Although deeply dissatisfied with Christianity, he was not done with God. At the time he was writing the Origin, he tells us, he found other reasons for believing in the existence of God. In particular, he thought it was nearly impossible to regard the physical universe, life, and man's consciousness as the result of pure chance. He was therefore compelled 'to look to a first cause having an intelligent mind in some degree analogous to that of man'; because of that, he felt it proper to be regarded a theist.
An Old Agnostic
But that was not the end of Darwin's long engagement with the idea of God. He tells us that since the time of the Origin his theism very gradually weakened further.
At the time of the writing of the Autobiography, the aging Darwin had completely lost his trust in man's ability to ever solve these problems. "Can man's mind," he asked, "with its deep roots in the crude cognitive abilities of the lowest animals, be capable of answering ultimate questions, such as the one concerning God's existence?" His final answer was negative: "The mystery of the beginning of all things is insoluble by us; and I for one must be content to remain an agnostic." This appears to be his final, lasting position.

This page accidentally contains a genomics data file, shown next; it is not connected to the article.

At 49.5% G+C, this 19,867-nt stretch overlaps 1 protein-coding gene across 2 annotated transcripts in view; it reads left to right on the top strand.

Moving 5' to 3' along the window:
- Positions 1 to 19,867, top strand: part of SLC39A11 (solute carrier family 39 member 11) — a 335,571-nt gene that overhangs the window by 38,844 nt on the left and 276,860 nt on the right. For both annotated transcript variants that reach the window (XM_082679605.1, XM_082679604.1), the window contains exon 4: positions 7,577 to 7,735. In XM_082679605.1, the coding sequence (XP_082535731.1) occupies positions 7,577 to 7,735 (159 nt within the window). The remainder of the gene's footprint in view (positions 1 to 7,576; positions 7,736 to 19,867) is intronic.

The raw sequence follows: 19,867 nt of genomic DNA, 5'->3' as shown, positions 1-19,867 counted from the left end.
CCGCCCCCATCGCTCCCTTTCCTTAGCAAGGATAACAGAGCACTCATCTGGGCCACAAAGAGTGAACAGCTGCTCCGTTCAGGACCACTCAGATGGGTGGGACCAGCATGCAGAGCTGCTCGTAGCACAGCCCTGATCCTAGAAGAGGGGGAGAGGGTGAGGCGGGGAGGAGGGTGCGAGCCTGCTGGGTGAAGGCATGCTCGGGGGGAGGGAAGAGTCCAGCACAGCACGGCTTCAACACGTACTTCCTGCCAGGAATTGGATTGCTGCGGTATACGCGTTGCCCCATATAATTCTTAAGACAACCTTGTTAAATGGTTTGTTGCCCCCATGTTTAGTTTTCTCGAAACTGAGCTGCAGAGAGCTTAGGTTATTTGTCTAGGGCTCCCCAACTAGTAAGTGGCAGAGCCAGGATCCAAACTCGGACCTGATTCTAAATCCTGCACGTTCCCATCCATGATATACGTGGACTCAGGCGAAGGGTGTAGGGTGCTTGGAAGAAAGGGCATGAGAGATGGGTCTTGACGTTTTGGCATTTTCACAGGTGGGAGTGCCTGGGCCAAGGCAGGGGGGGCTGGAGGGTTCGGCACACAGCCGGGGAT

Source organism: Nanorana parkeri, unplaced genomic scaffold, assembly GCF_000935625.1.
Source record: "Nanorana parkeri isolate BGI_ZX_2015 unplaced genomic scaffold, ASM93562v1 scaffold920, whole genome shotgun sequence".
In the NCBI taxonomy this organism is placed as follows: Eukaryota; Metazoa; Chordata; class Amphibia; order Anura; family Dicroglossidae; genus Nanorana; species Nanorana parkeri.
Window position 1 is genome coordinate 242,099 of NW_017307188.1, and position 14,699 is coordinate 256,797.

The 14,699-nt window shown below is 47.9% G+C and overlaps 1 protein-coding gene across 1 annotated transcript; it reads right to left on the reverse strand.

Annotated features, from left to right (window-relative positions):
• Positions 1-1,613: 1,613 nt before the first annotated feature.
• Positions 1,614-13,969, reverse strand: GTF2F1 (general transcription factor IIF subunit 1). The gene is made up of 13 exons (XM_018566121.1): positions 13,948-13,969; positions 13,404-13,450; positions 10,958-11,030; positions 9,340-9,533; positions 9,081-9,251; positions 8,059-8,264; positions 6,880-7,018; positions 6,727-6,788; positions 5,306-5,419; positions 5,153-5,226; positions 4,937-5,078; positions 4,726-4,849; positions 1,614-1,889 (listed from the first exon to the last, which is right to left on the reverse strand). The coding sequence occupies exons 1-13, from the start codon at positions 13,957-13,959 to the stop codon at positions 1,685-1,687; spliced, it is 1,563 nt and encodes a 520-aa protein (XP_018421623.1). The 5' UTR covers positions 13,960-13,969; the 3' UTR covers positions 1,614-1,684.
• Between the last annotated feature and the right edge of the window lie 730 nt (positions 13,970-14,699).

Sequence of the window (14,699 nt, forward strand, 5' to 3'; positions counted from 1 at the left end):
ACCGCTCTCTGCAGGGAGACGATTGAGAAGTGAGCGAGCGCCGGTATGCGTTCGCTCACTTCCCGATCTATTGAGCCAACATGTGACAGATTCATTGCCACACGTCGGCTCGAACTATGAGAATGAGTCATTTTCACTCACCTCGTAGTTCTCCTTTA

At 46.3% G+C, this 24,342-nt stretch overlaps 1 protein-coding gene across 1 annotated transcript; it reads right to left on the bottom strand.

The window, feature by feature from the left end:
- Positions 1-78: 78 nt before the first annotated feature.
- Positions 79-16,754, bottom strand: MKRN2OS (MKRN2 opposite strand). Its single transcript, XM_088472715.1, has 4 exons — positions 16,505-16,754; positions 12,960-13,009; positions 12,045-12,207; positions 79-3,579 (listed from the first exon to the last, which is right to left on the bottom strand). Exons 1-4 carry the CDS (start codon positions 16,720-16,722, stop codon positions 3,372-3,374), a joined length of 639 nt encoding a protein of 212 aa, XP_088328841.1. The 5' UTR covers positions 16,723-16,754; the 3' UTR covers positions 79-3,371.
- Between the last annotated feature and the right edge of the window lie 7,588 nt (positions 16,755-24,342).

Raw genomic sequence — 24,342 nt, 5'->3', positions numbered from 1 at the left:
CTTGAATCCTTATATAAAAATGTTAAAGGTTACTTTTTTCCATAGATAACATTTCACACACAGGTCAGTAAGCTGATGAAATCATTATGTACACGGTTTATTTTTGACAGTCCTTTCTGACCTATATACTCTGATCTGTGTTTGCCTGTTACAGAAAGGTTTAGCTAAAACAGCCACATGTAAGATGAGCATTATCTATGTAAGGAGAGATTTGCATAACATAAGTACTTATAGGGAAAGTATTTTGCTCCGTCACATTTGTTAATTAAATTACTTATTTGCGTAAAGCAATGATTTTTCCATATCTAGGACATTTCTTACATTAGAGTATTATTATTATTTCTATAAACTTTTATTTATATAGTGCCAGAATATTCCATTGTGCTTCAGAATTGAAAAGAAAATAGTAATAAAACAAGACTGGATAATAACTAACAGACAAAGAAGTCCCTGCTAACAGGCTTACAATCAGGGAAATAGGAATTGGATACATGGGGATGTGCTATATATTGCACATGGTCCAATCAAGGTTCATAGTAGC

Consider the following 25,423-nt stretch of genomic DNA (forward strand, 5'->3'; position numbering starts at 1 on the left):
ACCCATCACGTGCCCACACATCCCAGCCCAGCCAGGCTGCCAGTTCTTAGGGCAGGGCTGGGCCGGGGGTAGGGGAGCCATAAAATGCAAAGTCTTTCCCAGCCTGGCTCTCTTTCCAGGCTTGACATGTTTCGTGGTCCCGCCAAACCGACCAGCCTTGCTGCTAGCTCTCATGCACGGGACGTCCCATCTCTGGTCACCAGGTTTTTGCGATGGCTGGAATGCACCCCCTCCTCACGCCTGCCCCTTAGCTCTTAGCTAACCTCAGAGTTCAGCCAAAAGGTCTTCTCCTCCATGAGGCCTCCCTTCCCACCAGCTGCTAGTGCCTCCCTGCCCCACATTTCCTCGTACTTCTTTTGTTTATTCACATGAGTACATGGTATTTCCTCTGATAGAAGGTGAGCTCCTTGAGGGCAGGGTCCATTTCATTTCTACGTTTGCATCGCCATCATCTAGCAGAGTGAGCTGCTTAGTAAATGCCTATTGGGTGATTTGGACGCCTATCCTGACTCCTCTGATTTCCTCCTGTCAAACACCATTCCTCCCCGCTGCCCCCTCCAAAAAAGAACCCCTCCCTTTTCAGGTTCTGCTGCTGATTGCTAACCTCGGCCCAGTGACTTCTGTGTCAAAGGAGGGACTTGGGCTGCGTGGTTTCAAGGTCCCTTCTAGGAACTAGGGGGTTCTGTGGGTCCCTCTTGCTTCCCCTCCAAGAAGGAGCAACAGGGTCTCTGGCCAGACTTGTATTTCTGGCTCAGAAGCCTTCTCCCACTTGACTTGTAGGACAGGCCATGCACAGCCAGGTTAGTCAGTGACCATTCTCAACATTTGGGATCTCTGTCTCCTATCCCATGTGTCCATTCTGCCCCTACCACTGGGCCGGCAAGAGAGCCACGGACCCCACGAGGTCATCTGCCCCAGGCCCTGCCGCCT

Interestingly, the term 'agnostic' was coined in 1869 by Thomas Henry Huxley (1825-1895), an English biologist who referred to himself as 'Darwin's Bulldog' for his spirited defense of the theory of evolution. The word 'simply means that a man shall not say he knows or believes that which he has no scientific grounds for professing to know or believe. Consequently, Agnosticism puts aside not only the greater part of popular theology but also the greater part of anti-theology. On the whole, the bosh of heterodoxy is more offensive to me than that of orthodoxy, because heterodoxy professes to be guided by reason and science, and orthodoxy does not.' (Agnostic Annual, 1884)
Are Today's Scientists Mostly Atheists?